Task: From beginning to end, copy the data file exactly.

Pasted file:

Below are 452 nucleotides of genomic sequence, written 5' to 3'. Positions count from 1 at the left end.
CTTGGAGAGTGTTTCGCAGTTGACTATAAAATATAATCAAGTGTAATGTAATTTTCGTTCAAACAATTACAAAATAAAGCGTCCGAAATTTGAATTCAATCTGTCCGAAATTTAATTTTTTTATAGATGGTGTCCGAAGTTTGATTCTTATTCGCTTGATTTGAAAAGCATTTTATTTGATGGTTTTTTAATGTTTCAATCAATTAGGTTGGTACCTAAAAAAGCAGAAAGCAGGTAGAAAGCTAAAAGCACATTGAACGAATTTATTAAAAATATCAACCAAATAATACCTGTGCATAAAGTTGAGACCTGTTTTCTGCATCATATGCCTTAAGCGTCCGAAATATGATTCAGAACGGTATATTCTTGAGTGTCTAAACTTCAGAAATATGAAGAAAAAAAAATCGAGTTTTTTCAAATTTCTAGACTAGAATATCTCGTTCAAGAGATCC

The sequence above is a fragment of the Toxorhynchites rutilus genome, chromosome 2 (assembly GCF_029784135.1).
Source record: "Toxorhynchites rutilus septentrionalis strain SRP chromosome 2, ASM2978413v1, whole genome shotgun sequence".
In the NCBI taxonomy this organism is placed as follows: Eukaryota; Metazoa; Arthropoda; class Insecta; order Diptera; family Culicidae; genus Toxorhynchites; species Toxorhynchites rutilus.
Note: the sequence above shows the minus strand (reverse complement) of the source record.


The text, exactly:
Below are 452 nucleotides of genomic sequence, written 5' to 3'. Positions count from 1 at the left end.
CTTGGAGAGTGTTTCGCAGTTGACTATAAAATATAATCAAGTGTAATGTAATTTTCGTTCAAACAATTACAAAATAAAGCGTCCGAAATTTGAATTCAATCTGTCCGAAATTTAATTTTTTTATAGATGGTGTCCGAAGTTTGATTCTTATTCGCTTGATTTGAAAAGCATTTTATTTGATGGTTTTTTAATGTTTCAATCAATTAGGTTGGTACCTAAAAAAGCAGAAAGCAGGTAGAAAGCTAAAAGCACATTGAACGAATTTATTAAAAATATCAACCAAATAATACCTGTGCATAAAGTTGAGACCTGTTTTCTGCATCATATGCCTTAAGCGTCCGAAATATGATTCAGAACGGTATATTCTTGAGTGTCTAAACTTCAGAAATATGAAGAAAAAAAAATCGAGTTTTTTCAAATTTCTAGACTAGAATATCTCGTTCAAGAGATCC

The sequence above is a fragment of the Toxorhynchites rutilus genome, chromosome 2 (assembly GCF_029784135.1).
Source record: "Toxorhynchites rutilus septentrionalis strain SRP chromosome 2, ASM2978413v1, whole genome shotgun sequence".
In the NCBI taxonomy this organism is placed as follows: Eukaryota; Metazoa; Arthropoda; class Insecta; order Diptera; family Culicidae; genus Toxorhynchites; species Toxorhynchites rutilus.
Note: the sequence above shows the minus strand (reverse complement) of the source record.